Asked  7 Months ago    Answers:  5   Viewed   27 times

From a random post:

If you are doing $whatever = null; then you are rewriting variable's data. You might get memory freed / shrunk faster, but it may steal CPU cycles from the code that truly needs them sooner, resulting in a longer overall execution time.

Apparently this is the undisputed truth so maybe someone would be so kind as to explain.

I mean, what, does unset magically not execute any assembly instructions whereas $whatever = null; does? The answer, as given, is about as useful as saying

$whatever = null resets the buffer and the L1 cache whereas unset clears the buffer and resets the L2 cache.

Techno mumbo jumbo doesn't constitute an answer.



An important difference between both methods is that unset($a) also removes $a from the symbol table; for example:

$a = str_repeat('hello world ', 100);


Notice: Undefined variable: a in xxx

But when $a = null is used:

$a = str_repeat('hello world ', 100);
$a = null;



I ran the code through a benchmark as well and found that $a = null is roughly 6% faster than its unset() counterpart. It seems that updating a symbol table entry is faster than removing it.


The other difference (as seen in this small script) seems to be how much memory is restored after each call:

echo memory_get_usage(), PHP_EOL;
$a = str_repeat('hello world ', 100);
echo memory_get_usage(), PHP_EOL;
// EITHER unset($a); OR $a = null;
echo memory_get_usage(), PHP_EOL;

When using unset() all but 64 bytes of memory are given back, whereas $a = null; frees all but 272 bytes of memory. I don't have enough knowledge to know why there's a 208 bytes difference between both methods, but it's a difference nonetheless.

Wednesday, March 31, 2021
answered 7 Months ago

You should point to your vendor/autoload.php at Settings | PHP | PHPUnit when using PHPUnit via Composer.

This blog post has all the details (with pictures) to successfully configure IDE for such scenario:

Related usability ticket:

P.S. The WI-18388 ticket is already fixed in v8.0

Wednesday, March 31, 2021
answered 7 Months ago

On Mac OS X environment variables available in Terminal and for the normal applications can be different, check the related question for the solution how to make them similar.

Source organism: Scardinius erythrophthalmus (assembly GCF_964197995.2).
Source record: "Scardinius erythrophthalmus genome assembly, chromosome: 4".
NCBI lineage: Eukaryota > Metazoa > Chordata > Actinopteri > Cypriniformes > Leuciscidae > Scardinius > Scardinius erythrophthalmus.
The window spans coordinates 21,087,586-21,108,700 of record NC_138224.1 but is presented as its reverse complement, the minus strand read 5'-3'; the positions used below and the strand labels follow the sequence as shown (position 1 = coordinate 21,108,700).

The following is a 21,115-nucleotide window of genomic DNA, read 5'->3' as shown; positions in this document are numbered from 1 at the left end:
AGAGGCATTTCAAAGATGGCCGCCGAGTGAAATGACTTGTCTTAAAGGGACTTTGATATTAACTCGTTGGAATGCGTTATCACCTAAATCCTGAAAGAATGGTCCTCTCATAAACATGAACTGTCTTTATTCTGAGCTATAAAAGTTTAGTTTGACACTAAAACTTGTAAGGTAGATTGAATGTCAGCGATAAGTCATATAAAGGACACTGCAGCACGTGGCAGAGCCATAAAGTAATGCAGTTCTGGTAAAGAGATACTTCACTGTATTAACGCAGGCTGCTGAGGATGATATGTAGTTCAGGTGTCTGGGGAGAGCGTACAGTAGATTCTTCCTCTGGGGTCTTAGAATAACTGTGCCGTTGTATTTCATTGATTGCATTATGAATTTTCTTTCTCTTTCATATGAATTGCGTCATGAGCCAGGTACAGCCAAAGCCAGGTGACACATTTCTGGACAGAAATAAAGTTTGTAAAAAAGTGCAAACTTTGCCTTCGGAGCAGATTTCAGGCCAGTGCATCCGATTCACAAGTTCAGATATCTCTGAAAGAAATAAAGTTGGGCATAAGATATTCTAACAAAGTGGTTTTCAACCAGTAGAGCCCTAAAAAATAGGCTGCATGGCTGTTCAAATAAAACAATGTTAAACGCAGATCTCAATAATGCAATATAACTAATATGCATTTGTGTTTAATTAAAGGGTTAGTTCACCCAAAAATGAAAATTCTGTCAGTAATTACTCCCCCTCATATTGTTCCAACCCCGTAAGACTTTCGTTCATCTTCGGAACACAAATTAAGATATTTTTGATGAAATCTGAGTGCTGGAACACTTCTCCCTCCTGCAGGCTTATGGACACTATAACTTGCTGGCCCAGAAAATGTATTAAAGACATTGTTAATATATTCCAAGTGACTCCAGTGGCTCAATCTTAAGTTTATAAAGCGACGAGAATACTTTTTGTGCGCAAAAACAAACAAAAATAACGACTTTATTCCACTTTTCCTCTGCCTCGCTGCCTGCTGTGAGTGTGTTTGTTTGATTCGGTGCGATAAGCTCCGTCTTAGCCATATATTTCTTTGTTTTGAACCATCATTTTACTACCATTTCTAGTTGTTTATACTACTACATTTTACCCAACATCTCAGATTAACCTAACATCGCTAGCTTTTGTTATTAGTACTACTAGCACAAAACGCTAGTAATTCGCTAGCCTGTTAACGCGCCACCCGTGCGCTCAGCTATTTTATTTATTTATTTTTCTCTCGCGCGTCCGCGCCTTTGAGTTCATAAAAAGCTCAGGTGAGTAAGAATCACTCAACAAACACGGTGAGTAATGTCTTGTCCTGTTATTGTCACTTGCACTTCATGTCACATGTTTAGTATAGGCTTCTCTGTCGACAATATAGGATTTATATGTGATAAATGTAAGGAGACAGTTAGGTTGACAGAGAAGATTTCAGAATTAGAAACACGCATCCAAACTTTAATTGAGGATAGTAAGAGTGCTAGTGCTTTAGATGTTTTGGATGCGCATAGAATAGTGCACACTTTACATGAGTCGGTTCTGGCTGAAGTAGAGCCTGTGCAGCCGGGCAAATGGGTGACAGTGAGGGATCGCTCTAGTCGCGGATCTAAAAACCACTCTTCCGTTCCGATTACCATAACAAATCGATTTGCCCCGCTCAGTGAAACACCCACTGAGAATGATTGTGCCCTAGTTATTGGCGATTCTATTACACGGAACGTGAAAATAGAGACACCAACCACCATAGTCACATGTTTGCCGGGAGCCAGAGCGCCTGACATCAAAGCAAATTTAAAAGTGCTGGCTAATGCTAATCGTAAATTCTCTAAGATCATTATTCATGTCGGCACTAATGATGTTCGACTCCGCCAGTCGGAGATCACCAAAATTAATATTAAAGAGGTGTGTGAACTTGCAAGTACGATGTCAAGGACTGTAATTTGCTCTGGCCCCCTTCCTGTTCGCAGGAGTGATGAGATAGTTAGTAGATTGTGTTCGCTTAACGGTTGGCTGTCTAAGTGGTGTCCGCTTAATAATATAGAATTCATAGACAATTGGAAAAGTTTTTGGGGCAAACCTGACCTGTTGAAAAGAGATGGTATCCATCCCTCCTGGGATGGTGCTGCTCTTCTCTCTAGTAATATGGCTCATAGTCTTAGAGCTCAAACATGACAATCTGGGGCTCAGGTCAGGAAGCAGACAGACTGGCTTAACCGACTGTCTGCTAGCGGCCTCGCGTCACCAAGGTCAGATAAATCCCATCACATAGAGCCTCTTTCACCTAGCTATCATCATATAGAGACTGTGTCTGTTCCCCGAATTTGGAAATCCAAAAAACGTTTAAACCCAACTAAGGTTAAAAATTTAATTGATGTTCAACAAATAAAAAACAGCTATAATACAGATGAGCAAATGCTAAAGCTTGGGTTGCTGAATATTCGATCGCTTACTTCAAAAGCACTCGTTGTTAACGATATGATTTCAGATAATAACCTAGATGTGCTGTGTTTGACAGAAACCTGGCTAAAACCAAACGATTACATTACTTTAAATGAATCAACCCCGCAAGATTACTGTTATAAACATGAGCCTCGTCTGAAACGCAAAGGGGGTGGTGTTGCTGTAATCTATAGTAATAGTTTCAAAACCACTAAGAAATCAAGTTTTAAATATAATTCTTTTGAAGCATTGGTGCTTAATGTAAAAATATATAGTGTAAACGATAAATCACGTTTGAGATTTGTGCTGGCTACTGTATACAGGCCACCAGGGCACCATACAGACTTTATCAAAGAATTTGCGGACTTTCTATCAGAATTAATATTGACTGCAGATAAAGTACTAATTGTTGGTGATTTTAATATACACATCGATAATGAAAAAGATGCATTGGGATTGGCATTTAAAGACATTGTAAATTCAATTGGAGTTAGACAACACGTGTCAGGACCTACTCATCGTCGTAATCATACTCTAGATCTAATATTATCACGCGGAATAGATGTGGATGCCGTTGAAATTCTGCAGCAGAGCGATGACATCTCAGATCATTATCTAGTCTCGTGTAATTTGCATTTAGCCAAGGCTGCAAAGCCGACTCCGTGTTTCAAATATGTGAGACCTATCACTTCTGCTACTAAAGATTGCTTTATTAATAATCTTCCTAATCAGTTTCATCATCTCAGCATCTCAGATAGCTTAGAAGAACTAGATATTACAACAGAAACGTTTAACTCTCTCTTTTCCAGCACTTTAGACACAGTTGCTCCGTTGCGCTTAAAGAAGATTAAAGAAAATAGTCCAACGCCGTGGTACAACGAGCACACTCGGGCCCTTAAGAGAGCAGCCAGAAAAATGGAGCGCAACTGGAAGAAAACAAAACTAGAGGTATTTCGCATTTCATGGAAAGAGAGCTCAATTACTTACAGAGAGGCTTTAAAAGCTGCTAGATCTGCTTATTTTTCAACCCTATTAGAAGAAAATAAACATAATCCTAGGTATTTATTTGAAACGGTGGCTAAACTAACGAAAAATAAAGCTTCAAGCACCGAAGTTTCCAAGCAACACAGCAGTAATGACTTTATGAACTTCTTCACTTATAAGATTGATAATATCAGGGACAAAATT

Note that this solution will not work on Mountain Lion (10.8).

Saturday, May 29, 2021
answered 5 Months ago

Take an uninitialized pointer:

int* ptr;//points to any location in memory

Take a null pointer:

int* ptr = NULL;//normally points to 0x0 (0)

Both would cause undefined behaviour if dereferenced. NULL is often defined as 0.

Thursday, July 29, 2021
answered 3 Months ago

From Nikita Salnikov-Tarnovski's blog:

The shallow heap is easy – it consists of only the heap occupied by the object itself. There are some nuances to how to calculate it, but for the scope of this article we leave it as is. Stay tuned for future posts on the same topic.

The retained heap is in many ways more interesting. Only rarely are you interested in the shallow heap, in most cases your actual question can be translated to “If I remove this object from the memory, how much memory can now be freed by the garbage collector”.

Now, as we all remember, all Java garbage collection (GC) algorithms follow this logic:

1)There are some objects which are considered “important” by the GC. These are called GC roots and are (almost) never discarded. They are, for example, currently executing method’s local variables and input parameters, application threads, references from native code and similar “global” objects.

2)Any objects referenced from those GC roots are assumed to be in use and hence not discarded by the GC. One object can reference another in different ways in Java, in the most common case an object A is stored in a field of an object B. In such case we say “B references A”.

3)The process is repeated until all objects that can be transitively reached from GC roots are visited and marked as “in use”.

4)Everything else is unused and can be thrown away.

Saturday, September 18, 2021
answered 1 Month ago
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